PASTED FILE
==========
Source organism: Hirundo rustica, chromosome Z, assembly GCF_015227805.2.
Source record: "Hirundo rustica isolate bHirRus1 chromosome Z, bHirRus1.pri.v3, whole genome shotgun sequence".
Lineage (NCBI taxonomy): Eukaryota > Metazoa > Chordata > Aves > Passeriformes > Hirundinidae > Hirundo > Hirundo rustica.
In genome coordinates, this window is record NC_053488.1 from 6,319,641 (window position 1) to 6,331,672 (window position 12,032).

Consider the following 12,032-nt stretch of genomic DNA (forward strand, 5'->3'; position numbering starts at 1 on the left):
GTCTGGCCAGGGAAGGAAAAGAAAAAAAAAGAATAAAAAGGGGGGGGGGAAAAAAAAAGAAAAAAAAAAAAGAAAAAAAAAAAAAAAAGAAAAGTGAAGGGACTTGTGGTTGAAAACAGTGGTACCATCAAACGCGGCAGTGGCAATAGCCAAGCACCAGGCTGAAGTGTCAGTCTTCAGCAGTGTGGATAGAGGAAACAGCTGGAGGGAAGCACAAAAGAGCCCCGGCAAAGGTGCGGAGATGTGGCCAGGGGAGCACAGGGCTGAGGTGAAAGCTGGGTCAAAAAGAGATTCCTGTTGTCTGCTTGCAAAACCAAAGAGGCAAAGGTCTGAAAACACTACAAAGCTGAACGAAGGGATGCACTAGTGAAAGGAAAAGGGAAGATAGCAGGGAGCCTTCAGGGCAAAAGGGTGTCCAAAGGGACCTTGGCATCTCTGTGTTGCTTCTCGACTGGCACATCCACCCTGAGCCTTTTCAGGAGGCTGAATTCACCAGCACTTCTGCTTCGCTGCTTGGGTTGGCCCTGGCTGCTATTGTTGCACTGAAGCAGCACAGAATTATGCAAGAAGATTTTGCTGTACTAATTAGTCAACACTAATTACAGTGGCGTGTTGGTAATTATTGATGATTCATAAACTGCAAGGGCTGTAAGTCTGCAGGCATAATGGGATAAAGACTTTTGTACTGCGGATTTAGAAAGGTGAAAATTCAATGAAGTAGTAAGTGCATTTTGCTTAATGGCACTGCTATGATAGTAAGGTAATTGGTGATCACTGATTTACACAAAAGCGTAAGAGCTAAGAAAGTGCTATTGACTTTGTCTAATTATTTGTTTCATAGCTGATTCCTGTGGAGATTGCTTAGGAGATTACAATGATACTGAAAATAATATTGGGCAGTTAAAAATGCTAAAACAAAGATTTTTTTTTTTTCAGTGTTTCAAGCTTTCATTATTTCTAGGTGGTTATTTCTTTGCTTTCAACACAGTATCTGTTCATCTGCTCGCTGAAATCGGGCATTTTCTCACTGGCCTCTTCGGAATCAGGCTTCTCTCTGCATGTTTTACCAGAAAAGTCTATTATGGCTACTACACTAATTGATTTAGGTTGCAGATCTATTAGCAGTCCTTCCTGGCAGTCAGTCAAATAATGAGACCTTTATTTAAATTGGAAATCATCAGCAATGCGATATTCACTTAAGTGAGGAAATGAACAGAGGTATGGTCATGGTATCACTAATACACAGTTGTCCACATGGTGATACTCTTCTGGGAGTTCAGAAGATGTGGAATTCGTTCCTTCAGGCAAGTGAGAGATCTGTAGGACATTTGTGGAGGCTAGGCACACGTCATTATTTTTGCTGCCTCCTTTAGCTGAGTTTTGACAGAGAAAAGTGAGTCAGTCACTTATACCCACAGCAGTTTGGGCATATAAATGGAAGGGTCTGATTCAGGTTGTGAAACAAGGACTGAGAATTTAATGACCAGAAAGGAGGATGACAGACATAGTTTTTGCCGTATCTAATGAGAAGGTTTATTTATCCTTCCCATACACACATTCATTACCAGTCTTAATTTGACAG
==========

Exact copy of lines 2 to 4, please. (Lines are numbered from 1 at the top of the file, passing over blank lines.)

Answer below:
Source record: "Hirundo rustica isolate bHirRus1 chromosome Z, bHirRus1.pri.v3, whole genome shotgun sequence".
Lineage (NCBI taxonomy): Eukaryota > Metazoa > Chordata > Aves > Passeriformes > Hirundinidae > Hirundo > Hirundo rustica.
In genome coordinates, this window is record NC_053488.1 from 6,319,641 (window position 1) to 6,331,672 (window position 12,032).